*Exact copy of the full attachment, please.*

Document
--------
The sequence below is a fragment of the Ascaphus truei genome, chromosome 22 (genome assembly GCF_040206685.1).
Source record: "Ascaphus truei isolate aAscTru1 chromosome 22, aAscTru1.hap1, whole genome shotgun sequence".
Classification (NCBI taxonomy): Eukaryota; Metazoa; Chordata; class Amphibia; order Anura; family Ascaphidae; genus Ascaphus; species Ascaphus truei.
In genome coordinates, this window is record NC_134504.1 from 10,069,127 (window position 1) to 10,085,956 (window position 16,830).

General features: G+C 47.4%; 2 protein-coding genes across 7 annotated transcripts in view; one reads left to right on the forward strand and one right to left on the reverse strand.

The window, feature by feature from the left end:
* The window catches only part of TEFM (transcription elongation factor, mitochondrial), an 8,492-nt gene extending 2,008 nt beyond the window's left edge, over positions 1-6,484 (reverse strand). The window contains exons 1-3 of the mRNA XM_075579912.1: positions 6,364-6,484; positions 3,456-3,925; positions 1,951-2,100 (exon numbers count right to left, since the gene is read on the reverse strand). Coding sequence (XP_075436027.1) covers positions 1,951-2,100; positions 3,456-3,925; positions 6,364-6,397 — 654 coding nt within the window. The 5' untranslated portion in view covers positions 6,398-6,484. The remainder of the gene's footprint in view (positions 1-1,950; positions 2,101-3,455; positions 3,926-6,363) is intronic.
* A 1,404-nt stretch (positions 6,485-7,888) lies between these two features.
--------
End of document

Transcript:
The sequence below is a fragment of the Ascaphus truei genome, chromosome 22 (genome assembly GCF_040206685.1).
Source record: "Ascaphus truei isolate aAscTru1 chromosome 22, aAscTru1.hap1, whole genome shotgun sequence".
Classification (NCBI taxonomy): Eukaryota; Metazoa; Chordata; class Amphibia; order Anura; family Ascaphidae; genus Ascaphus; species Ascaphus truei.
In genome coordinates, this window is record NC_134504.1 from 10,069,127 (window position 1) to 10,085,956 (window position 16,830).

General features: G+C 47.4%; 2 protein-coding genes across 7 annotated transcripts in view; one reads left to right on the forward strand and one right to left on the reverse strand.

The window, feature by feature from the left end:
* The window catches only part of TEFM (transcription elongation factor, mitochondrial), an 8,492-nt gene extending 2,008 nt beyond the window's left edge, over positions 1-6,484 (reverse strand). The window contains exons 1-3 of the mRNA XM_075579912.1: positions 6,364-6,484; positions 3,456-3,925; positions 1,951-2,100 (exon numbers count right to left, since the gene is read on the reverse strand). Coding sequence (XP_075436027.1) covers positions 1,951-2,100; positions 3,456-3,925; positions 6,364-6,397 — 654 coding nt within the window. The 5' untranslated portion in view covers positions 6,398-6,484. The remainder of the gene's footprint in view (positions 1-1,950; positions 2,101-3,455; positions 3,926-6,363) is intronic.
* A 1,404-nt stretch (positions 6,485-7,888) lies between these two features.